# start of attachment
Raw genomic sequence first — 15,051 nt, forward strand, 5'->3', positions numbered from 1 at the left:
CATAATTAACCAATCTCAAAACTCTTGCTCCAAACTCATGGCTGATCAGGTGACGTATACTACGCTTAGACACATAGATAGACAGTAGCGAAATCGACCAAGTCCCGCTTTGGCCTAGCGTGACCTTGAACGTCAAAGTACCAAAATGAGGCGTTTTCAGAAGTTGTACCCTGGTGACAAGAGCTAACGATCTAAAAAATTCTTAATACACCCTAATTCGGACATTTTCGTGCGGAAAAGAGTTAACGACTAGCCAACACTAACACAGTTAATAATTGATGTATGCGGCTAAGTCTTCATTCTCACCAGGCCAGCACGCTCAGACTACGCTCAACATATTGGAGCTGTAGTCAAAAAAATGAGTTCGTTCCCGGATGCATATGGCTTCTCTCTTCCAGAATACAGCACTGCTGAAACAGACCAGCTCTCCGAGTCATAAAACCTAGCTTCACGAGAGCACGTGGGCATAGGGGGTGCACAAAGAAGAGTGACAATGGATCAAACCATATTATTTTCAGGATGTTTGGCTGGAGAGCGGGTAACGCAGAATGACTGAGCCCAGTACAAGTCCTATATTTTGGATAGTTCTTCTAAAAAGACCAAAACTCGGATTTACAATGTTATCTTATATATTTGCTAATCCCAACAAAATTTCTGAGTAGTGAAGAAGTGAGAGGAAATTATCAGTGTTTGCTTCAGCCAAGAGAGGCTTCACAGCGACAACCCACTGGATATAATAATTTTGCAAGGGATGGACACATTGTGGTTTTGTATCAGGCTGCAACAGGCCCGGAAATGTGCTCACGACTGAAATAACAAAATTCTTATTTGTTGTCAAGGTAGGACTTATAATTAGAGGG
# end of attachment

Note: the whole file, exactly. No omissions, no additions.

Raw genomic sequence first — 15,051 nt, forward strand, 5'->3', positions numbered from 1 at the left:
CATAATTAACCAATCTCAAAACTCTTGCTCCAAACTCATGGCTGATCAGGTGACGTATACTACGCTTAGACACATAGATAGACAGTAGCGAAATCGACCAAGTCCCGCTTTGGCCTAGCGTGACCTTGAACGTCAAAGTACCAAAATGAGGCGTTTTCAGAAGTTGTACCCTGGTGACAAGAGCTAACGATCTAAAAAATTCTTAATACACCCTAATTCGGACATTTTCGTGCGGAAAAGAGTTAACGACTAGCCAACACTAACACAGTTAATAATTGATGTATGCGGCTAAGTCTTCATTCTCACCAGGCCAGCACGCTCAGACTACGCTCAACATATTGGAGCTGTAGTCAAAAAAATGAGTTCGTTCCCGGATGCATATGGCTTCTCTCTTCCAGAATACAGCACTGCTGAAACAGACCAGCTCTCCGAGTCATAAAACCTAGCTTCACGAGAGCACGTGGGCATAGGGGGTGCACAAAGAAGAGTGACAATGGATCAAACCATATTATTTTCAGGATGTTTGGCTGGAGAGCGGGTAACGCAGAATGACTGAGCCCAGTACAAGTCCTATATTTTGGATAGTTCTTCTAAAAAGACCAAAACTCGGATTTACAATGTTATCTTATATATTTGCTAATCCCAACAAAATTTCTGAGTAGTGAAGAAGTGAGAGGAAATTATCAGTGTTTGCTTCAGCCAAGAGAGGCTTCACAGCGACAACCCACTGGATATAATAATTTTGCAAGGGATGGACACATTGTGGTTTTGTATCAGGCTGCAACAGGCCCGGAAATGTGCTCACGACTGAAATAACAAAATTCTTATTTGTTGTCAAGGTAGGACTTATAATTAGAGGG